BrianPansky Wiki

SPOILERS, obviously.

Personally I quickly came to believe that the backstory was the main story. That the arrival of aliens was actually a metaphor for the new life that had arrived for her after those backstory events happened.

I still think I’m correct in my assessment. The learning throughout the movie was a metaphor for processing what happened, and the meaning of it, and how to look at it, and so on.

Also they played with the title a bit, in a way that I think is meaningful.  The ships have arrived, sort of.  But the arrival just brings more waiting (which is kind of the opposite of arrival, like they haven't really arrived yet).  This gets even more explicit in the first scene with the aliens.  The main character asks "now what?" as they wait there.  And the guy says "now...they arrive".  Because they haven't really arrived yet, and we're all still waiting.  Could be a metaphor for the difficulty of coming to terms with such a loss of a child.  It happened, but it doesn't seem real yet, and/or it hasn't been faced yet.

I have to talk about Shutter Island, so SPOILER WARNING for that movie too:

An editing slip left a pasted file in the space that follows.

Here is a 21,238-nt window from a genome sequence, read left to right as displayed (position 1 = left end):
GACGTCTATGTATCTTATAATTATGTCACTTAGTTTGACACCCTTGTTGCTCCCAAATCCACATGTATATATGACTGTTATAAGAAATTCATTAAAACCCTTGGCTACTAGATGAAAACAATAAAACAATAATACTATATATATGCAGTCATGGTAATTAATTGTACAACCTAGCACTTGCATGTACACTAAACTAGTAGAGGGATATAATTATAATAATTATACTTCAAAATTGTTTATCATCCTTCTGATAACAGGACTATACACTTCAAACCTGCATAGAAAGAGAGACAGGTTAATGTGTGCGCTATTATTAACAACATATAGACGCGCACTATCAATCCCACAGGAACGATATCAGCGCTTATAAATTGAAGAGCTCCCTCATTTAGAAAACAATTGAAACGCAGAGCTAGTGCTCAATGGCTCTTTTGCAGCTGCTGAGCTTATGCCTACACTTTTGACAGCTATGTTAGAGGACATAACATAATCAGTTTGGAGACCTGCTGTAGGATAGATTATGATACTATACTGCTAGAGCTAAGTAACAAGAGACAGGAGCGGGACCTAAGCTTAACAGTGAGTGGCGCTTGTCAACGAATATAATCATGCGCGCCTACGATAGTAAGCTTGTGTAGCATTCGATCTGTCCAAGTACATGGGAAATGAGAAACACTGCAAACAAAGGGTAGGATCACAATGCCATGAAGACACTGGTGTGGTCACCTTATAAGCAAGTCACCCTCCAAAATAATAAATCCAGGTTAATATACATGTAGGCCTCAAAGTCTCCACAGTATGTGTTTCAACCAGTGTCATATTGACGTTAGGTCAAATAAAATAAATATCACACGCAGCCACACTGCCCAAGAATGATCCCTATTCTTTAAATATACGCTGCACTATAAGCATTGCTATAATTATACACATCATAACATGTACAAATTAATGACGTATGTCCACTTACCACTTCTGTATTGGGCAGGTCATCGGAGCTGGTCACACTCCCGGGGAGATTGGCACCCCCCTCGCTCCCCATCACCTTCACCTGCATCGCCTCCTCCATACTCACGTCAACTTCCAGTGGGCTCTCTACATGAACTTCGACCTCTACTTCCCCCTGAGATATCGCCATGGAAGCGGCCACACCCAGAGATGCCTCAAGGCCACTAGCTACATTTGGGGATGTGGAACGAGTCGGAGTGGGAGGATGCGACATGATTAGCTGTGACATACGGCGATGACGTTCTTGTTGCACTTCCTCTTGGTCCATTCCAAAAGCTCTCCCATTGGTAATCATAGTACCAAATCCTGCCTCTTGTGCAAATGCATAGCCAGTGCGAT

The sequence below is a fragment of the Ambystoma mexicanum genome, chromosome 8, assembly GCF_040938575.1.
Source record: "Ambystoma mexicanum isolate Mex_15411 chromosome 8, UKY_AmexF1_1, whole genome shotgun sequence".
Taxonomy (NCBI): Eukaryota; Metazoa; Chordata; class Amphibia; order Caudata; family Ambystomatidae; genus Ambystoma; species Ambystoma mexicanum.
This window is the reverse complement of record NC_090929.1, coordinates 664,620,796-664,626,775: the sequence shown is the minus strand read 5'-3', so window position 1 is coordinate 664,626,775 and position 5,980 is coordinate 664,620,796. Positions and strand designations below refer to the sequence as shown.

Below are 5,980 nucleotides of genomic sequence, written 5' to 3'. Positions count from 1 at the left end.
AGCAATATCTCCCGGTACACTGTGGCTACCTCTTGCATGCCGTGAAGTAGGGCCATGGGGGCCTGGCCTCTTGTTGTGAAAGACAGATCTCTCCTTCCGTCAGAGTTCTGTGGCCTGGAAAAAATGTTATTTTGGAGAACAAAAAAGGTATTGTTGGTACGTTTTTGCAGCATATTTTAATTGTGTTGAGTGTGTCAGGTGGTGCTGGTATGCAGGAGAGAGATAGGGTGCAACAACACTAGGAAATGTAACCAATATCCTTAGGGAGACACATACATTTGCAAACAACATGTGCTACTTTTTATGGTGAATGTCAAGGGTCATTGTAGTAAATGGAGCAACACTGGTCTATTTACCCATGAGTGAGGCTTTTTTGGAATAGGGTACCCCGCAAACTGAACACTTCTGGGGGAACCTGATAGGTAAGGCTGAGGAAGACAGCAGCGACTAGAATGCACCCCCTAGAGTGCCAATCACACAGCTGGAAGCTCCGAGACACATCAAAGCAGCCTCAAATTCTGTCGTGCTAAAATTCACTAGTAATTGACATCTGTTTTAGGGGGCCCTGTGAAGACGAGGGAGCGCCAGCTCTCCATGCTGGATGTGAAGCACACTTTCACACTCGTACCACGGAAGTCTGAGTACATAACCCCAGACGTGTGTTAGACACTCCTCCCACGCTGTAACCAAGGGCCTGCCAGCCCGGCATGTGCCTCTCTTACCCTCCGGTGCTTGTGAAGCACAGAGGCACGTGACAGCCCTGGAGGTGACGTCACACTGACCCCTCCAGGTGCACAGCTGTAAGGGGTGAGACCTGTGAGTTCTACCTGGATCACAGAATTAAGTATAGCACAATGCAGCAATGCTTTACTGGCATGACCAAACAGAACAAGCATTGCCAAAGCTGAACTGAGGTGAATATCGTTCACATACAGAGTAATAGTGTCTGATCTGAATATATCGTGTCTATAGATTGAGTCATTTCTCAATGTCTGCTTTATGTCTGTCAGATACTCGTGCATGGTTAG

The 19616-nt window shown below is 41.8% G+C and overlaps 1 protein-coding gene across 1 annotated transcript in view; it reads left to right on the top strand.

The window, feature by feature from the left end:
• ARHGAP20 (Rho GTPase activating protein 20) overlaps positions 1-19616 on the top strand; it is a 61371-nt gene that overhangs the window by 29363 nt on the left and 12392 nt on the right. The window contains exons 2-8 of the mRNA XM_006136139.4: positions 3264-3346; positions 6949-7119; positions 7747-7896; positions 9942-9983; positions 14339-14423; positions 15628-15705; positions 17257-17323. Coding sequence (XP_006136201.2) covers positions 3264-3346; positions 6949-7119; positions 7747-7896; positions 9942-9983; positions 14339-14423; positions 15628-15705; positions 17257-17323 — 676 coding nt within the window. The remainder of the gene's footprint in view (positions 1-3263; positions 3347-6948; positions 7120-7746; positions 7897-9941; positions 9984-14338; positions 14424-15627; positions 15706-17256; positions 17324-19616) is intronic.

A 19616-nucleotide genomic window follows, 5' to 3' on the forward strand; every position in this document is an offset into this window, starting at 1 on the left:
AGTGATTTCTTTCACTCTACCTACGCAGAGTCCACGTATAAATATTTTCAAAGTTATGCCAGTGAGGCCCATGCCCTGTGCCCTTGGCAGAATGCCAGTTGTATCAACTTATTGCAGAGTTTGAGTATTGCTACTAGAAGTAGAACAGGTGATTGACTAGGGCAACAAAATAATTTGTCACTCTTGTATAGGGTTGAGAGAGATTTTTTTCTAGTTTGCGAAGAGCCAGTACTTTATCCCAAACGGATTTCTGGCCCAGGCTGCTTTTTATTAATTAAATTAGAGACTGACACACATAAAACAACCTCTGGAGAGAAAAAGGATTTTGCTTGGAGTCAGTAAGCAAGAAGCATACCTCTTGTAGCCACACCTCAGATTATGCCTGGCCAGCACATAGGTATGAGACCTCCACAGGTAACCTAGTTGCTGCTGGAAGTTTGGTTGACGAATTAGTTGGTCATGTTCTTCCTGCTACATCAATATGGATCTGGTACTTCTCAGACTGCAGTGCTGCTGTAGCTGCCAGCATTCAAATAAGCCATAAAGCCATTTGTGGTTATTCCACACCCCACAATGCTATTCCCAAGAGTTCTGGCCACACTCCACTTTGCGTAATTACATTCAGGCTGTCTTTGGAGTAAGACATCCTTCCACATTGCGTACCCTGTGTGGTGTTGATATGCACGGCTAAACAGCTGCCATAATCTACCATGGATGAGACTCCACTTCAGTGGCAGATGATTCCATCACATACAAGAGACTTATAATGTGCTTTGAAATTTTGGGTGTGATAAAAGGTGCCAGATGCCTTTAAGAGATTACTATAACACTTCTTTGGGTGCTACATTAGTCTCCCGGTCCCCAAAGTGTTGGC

Do you remember that song? The one called "On the Nature of Daylight"? Among other places, it was also used in Shutter Island. You may remember that in Shutter Island [SPOILERS!], there is a house with a lake close behind it. Just like there is at the start of Arrival. You may also remember that, in Shutter Island, the mother who lives there kills her children. In Arrival, the narrator talks of how memory doesn't work the way she thought it did. And we learn that learning the alien language allows one to see what will happen in the future, and what we thought were memories are actually scenes of the future. So our memory of the music from Shutter Island might accomplish this same thing in the viewer, a prediction of what will happen! Cool, huh? Indeed, in Arrival, not only does the child die, but also the mother knew this would happen and chose to let it happen. I'd even go so far as to wonder: is this a (brilliantly communicated) commentary on the morality of having children or something? It's neat, anyways!